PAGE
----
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I'm a bit confused about timezones in rails. I want my rails app to use British Summer Time (like daylight savings in the US) for the timestamps set in updated_at and created_at in my models. I changed my environment.rb to say

  config.time_zone = 'London'

The ubuntu server my app is on seems to use BST for it's time: in the command line, for example, if i type 'date' i get the current time (not offset by an hour). In the rails console, i see the following:

>> time = Time.now
=> Wed Oct 27 16:29:17 +0100 2010
>> time.zone
=> "BST"

All fine. However, if i make a new AR model object and save it, the timestamps are from an hour ago. So, it looks like this is using UTC. Now, i can see the logic in this: since the timestamps might be used in the model logic, you want them to be based on an unvarying yardstick time, ie UTC. But, this is a weird bit of behaviour that i don't understand:

#change a record and save it
>> someobj.save
=> true
#object's updated_at is one hour ago
>> someobj.updated_at
=> Wed, 27 Oct 2010 15:34:22 UTC +00:00
>> Time.now
=> Wed Oct 27 16:34:31 +0100 2010
#however, Time.now - object's updated at is just a few seconds.
>> Time.now - someobj.updated_at
=> 15.305549

So, before doing the subtraction, updated_at is converted into the current time zone.

The reason i want to show the date in the current time zone is just for status reports etc in the views: if someone updates something i want them to see that it was updated '1 minute ago' not 'one hour ago'.

Can anyone unconfuse me? cheers, max

EDIT: My immediate problem, of showing the right time in the status, is solved by using the 'time_ago_in_words' helper, which adjusts for time zone. I'd still like someone to explain what's going on with the timestamps though :)

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2 Answers 2

up vote 19 down vote accepted

Timestamps are stored in UTC by default, and this is probably the best way to do it. If you move from one server environment to another, you don't want all of your times shifting around just because you switched time zones.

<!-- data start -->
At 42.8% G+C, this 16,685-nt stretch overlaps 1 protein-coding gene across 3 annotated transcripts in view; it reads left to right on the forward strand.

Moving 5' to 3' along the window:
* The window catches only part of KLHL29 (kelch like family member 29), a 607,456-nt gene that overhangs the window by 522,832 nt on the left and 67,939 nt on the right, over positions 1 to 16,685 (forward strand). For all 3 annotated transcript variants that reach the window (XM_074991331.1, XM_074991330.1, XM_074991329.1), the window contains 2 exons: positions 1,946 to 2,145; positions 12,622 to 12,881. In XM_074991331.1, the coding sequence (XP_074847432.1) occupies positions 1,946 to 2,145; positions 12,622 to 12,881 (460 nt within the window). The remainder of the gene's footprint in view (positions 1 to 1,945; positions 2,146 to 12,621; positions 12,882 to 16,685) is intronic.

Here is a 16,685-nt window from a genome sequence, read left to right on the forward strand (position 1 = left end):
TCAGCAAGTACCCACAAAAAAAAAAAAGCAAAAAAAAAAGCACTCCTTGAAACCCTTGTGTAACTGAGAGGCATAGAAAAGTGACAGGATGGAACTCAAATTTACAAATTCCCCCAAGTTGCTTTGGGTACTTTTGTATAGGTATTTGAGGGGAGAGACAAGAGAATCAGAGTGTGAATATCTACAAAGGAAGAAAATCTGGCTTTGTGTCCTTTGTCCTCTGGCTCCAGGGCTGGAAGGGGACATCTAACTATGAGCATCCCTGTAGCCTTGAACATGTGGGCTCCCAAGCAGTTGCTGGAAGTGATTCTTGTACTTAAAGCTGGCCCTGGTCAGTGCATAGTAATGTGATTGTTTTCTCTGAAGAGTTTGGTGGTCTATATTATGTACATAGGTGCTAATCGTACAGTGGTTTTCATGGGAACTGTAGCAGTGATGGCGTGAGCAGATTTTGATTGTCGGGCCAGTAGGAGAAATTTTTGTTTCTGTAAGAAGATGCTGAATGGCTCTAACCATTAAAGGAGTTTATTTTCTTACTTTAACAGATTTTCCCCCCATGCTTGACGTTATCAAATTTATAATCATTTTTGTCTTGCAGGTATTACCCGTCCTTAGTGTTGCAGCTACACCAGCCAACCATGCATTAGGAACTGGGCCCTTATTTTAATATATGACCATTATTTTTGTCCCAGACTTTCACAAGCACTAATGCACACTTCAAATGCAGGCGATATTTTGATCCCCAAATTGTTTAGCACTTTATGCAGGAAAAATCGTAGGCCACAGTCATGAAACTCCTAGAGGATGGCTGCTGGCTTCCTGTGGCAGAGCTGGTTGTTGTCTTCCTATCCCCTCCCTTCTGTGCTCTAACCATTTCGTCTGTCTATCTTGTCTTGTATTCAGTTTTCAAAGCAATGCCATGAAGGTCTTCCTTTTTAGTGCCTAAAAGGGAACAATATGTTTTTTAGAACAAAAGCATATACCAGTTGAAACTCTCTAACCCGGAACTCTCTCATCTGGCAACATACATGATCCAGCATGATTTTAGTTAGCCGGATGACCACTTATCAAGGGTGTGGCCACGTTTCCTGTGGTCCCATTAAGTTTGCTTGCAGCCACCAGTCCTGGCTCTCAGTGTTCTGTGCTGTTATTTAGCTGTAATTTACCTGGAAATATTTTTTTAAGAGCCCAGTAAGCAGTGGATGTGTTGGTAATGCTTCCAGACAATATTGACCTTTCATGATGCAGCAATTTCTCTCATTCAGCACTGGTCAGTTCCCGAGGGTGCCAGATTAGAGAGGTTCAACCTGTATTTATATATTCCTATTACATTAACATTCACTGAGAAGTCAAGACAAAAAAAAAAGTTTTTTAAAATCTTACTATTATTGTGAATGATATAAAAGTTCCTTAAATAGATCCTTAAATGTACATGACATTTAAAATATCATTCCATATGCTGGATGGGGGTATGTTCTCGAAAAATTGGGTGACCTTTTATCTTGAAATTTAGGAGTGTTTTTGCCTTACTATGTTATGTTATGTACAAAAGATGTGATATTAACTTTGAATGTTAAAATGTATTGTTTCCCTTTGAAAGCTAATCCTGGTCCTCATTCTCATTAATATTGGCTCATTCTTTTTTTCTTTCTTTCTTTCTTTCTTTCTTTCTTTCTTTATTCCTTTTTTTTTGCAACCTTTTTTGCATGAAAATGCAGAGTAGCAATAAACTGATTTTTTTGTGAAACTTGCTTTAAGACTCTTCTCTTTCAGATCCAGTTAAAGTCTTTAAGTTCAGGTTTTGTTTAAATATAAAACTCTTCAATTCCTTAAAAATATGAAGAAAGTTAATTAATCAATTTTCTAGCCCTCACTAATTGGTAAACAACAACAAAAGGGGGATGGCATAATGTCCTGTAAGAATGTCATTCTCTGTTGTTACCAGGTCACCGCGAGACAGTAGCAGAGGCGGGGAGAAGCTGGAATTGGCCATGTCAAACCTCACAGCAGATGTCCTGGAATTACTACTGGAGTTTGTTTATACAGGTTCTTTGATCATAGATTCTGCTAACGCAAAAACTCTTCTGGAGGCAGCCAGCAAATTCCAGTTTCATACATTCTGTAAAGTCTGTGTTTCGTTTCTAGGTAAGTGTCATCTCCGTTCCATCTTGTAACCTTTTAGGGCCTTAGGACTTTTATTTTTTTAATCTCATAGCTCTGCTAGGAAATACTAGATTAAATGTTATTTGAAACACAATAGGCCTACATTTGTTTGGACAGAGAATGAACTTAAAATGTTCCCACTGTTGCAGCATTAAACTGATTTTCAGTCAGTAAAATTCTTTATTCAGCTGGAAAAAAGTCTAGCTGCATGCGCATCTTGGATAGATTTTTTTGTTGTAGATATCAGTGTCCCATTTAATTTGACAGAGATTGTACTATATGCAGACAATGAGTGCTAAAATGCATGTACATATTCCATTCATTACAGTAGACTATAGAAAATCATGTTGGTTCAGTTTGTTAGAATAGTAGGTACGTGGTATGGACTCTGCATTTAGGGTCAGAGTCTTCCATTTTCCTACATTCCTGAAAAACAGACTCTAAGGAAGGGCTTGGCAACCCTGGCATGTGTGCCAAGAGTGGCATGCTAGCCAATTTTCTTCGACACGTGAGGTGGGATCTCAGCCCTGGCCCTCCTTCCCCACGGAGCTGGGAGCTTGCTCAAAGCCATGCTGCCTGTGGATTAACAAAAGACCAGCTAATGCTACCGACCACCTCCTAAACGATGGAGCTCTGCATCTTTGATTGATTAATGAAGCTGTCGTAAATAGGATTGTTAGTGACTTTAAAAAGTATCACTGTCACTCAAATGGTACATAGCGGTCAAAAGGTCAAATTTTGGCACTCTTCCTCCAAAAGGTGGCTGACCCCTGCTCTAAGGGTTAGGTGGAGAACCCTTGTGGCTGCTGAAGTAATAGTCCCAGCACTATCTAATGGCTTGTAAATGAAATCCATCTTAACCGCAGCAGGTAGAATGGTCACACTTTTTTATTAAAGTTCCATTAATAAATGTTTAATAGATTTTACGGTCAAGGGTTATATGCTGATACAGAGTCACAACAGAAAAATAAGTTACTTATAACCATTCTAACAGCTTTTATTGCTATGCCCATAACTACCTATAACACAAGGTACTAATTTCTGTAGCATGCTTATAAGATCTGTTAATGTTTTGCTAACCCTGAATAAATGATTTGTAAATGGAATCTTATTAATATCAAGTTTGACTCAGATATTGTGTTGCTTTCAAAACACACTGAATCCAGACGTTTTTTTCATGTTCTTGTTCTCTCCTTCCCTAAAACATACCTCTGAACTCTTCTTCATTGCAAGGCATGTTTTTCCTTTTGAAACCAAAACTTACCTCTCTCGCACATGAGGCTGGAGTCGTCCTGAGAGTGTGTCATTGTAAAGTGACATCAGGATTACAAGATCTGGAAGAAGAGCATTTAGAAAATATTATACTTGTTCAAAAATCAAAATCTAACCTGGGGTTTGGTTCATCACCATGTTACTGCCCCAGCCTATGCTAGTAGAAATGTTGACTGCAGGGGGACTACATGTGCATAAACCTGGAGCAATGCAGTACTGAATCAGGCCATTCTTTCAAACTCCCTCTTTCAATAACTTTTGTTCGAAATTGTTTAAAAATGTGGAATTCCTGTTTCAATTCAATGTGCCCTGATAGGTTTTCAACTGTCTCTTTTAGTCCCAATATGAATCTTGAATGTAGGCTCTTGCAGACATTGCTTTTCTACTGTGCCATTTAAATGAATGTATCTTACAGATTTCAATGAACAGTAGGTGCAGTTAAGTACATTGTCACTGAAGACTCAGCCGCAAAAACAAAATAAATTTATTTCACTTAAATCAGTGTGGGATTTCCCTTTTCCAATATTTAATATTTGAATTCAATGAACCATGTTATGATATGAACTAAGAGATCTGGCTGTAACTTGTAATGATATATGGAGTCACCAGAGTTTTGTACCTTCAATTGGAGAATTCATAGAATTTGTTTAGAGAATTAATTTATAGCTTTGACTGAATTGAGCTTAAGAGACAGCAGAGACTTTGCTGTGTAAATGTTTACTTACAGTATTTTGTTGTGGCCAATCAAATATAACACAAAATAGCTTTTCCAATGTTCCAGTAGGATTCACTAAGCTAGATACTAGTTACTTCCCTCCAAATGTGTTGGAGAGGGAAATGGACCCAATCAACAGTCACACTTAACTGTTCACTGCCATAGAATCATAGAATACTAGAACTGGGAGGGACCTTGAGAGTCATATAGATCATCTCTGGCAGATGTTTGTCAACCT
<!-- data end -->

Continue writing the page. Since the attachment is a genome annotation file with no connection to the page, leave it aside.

If you want to know what the timestamp is in your local time zone, you just have to ask for it that way:

someobj.updated_at.localtime
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ah - that's great. thanks! I agree that keeping them all in UTC makes sense. –  Max Williams Oct 29 '10 at 9:17
    
ok, i got it. but if i want to display the localtime on the datetime select on my view what can i do? –  Diego Feb 1 '11 at 23:20
    
Probably the best way is to use a JavaScript method to map system times to browser local times. That's another question though. –  tadman Feb 2 '11 at 15:16
    
In order to prefill the datetime_select according to your needs, use something like :default => Time.now.localtime along with it. In regards the the edit action, this might help: stackoverflow.com/questions/15209130/… –  user569825 Mar 9 '13 at 2:38

Note the offset listed at the end of the times -- the first offset is 0, the second is 1. When the time calculation occurs, the offset is included automatically, so that the subtraction gives you the correct result. someobj.updated_at and Time.now each displays its value in a different time zone, so they are really only 9 seconds apart, not 1 hour and 9 seconds.

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